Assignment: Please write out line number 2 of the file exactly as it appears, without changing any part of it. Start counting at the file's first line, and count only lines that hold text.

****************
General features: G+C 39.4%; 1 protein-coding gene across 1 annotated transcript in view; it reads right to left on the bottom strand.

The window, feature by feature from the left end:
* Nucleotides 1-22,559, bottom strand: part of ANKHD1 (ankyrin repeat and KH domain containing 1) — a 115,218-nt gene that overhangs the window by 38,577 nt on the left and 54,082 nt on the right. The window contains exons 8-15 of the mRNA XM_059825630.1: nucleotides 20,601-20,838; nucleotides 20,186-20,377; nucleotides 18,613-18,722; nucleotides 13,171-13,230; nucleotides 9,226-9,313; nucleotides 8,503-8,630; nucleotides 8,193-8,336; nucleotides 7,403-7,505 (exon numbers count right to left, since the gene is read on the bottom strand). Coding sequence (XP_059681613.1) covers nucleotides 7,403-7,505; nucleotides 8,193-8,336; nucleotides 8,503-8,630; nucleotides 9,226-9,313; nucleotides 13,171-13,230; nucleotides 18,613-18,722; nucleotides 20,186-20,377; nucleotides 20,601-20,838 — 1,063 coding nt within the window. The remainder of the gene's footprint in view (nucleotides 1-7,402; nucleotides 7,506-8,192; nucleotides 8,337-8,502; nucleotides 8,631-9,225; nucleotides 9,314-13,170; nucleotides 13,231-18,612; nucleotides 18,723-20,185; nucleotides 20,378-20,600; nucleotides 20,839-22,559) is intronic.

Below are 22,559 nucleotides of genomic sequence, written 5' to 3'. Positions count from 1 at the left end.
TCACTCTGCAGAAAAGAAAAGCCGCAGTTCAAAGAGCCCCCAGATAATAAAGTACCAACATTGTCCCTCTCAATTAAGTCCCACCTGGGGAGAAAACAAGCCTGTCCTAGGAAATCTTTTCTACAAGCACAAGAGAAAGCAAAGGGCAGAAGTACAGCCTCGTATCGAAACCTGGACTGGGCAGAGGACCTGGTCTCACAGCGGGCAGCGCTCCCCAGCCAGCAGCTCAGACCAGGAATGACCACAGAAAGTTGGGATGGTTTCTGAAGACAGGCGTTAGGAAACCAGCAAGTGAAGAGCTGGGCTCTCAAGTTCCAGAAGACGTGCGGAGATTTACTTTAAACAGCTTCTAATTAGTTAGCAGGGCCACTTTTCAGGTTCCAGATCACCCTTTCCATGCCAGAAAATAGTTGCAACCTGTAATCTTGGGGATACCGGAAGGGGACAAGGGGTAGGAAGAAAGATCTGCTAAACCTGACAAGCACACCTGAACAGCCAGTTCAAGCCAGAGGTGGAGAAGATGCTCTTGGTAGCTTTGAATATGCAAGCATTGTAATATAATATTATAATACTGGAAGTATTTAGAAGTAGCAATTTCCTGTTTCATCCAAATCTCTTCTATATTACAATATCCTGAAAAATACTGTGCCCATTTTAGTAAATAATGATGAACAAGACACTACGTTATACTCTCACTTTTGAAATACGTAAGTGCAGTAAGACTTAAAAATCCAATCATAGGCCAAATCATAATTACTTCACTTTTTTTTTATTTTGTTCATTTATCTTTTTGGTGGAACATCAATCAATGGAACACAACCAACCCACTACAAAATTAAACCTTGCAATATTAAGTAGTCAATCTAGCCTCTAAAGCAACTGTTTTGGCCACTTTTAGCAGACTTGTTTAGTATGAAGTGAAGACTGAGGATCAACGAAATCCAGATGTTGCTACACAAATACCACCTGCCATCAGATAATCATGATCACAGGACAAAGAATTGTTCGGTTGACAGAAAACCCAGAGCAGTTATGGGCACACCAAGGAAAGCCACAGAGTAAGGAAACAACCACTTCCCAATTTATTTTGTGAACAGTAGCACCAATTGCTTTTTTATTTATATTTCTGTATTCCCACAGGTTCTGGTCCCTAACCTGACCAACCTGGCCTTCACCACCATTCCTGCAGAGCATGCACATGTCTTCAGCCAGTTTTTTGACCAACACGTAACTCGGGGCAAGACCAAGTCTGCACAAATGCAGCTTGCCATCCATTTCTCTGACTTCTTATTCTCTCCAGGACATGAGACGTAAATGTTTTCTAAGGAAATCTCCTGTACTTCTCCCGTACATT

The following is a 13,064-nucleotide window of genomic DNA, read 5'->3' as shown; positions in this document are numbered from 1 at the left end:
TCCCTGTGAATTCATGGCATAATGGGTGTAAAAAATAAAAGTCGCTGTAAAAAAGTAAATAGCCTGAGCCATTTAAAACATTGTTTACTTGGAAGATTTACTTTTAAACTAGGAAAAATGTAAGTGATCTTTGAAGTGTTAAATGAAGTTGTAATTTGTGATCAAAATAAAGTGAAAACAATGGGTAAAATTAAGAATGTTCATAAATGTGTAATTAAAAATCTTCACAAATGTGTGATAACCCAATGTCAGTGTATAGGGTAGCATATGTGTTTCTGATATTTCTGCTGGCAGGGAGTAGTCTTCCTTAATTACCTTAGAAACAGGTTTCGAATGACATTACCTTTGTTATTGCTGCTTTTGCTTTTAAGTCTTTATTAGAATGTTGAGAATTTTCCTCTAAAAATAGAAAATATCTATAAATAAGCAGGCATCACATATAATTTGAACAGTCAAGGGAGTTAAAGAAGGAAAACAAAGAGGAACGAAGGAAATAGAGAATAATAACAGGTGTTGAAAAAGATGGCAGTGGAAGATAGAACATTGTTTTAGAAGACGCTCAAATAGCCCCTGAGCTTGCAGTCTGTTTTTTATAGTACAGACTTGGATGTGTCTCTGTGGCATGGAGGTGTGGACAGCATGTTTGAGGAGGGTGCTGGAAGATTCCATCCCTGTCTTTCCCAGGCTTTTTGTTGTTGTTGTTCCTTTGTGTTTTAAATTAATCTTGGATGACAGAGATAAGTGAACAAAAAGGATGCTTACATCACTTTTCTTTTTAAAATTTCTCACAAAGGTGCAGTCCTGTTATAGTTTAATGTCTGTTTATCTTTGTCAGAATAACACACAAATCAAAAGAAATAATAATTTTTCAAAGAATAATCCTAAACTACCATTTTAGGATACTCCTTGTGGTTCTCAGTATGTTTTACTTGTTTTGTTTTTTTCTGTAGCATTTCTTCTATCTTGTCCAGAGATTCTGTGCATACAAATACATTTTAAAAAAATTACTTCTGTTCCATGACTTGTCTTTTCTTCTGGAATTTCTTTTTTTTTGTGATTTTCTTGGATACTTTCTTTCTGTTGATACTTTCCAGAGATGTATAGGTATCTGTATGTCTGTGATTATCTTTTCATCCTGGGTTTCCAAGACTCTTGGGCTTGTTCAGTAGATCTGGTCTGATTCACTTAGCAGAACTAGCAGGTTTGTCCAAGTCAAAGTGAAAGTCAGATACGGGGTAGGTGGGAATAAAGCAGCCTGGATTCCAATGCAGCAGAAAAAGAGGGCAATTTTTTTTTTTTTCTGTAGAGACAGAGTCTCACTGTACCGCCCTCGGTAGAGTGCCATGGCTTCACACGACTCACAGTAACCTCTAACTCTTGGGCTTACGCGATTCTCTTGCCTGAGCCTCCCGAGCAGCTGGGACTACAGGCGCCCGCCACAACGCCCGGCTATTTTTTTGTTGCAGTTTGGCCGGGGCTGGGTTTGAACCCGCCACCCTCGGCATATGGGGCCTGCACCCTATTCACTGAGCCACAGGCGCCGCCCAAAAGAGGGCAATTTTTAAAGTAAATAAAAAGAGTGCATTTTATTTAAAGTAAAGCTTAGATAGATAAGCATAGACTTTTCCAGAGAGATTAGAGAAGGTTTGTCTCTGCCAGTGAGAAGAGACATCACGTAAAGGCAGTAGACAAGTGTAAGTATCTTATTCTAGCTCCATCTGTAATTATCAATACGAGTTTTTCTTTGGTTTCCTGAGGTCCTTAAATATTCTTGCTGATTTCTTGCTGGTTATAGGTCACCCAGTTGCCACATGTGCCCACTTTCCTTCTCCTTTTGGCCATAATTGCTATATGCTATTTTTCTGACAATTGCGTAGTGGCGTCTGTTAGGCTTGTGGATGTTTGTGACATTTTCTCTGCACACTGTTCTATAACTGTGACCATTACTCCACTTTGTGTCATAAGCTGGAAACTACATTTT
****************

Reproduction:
The window, feature by feature from the left end: